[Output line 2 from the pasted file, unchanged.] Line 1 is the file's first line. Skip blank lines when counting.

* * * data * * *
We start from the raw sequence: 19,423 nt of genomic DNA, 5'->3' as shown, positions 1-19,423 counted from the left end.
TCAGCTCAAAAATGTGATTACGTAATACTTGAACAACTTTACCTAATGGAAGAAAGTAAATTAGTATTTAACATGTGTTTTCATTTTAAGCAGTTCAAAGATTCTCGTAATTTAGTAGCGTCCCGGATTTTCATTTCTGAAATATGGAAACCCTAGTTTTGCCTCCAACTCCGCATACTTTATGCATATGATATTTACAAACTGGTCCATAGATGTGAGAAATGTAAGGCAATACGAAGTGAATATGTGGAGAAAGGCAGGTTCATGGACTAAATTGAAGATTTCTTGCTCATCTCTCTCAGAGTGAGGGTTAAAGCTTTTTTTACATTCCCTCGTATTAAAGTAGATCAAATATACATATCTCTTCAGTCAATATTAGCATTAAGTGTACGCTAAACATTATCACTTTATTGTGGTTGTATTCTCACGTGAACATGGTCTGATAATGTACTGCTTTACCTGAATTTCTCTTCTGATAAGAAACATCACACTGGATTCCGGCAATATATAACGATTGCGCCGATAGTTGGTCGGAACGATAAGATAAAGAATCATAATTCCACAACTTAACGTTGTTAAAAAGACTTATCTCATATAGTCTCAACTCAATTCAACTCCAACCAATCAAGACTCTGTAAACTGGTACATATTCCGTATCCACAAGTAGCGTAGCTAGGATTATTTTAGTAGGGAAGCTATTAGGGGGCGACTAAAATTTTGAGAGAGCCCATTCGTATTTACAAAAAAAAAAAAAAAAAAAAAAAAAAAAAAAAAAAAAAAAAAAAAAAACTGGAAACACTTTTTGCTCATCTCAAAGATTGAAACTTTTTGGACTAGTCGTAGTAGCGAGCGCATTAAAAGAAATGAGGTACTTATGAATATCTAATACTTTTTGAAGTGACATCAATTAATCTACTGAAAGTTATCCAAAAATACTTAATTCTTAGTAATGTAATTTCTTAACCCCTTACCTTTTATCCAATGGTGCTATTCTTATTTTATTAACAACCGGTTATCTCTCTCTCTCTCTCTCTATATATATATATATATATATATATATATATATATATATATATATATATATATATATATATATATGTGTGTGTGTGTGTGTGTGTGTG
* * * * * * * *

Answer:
TCAGCTCAAAAATGTGATTACGTAATACTTGAACAACTTTACCTAATGGAAGAAAGTAAATTAGTATTTAACATGTGTTTTCATTTTAAGCAGTTCAAAGATTCTCGTAATTTAGTAGCGTCCCGGATTTTCATTTCTGAAATATGGAAACCCTAGTTTTGCCTCCAACTCCGCATACTTTATGCATATGATATTTACAAACTGGTCCATAGATGTGAGAAATGTAAGGCAATACGAAGTGAATATGTGGAGAAAGGCAGGTTCATGGACTAAATTGAAGATTTCTTGCTCATCTCTCTCAGAGTGAGGGTTAAAGCTTTTTTTACATTCCCTCGTATTAAAGTAGATCAAATATACATATCTCTTCAGTCAATATTAGCATTAAGTGTACGCTAAACATTATCACTTTATTGTGGTTGTATTCTCACGTGAACATGGTCTGATAATGTACTGCTTTACCTGAATTTCTCTTCTGATAAGAAACATCACACTGGATTCCGGCAATATATAACGATTGCGCCGATAGTTGGTCGGAACGATAAGATAAAGAATCATAATTCCACAACTTAACGTTGTTAAAAAGACTTATCTCATATAGTCTCAACTCAATTCAACTCCAACCAATCAAGACTCTGTAAACTGGTACATATTCCGTATCCACAAGTAGCGTAGCTAGGATTATTTTAGTAGGGAAGCTATTAGGGGGCGACTAAAATTTTGAGAGAGCCCATTCGTATTTACAAAAAAAAAAAAAAAAAAAAAAAAAAAAAAAAAAAAAAAAAAAAAAAACTGGAAACACTTTTTGCTCATCTCAAAGATTGAAACTTTTTGGACTAGTCGTAGTAGCGAGCGCATTAAAAGAAATGAGGTACTTATGAATATCTAATACTTTTTGAAGTGACATCAATTAATCTACTGAAAGTTATCCAAAAATACTTAATTCTTAGTAATGTAATTTCTTAACCCCTTACCTTTTATCCAATGGTGCTATTCTTATTTTATTAACAACCGGTTATCTCTCTCTCTCTCTCTCTATATATATATATATATATATATATATATATATATATATATATATATATATATATATATATATATGTGTGTGTGTGTGTGTGTGTGTG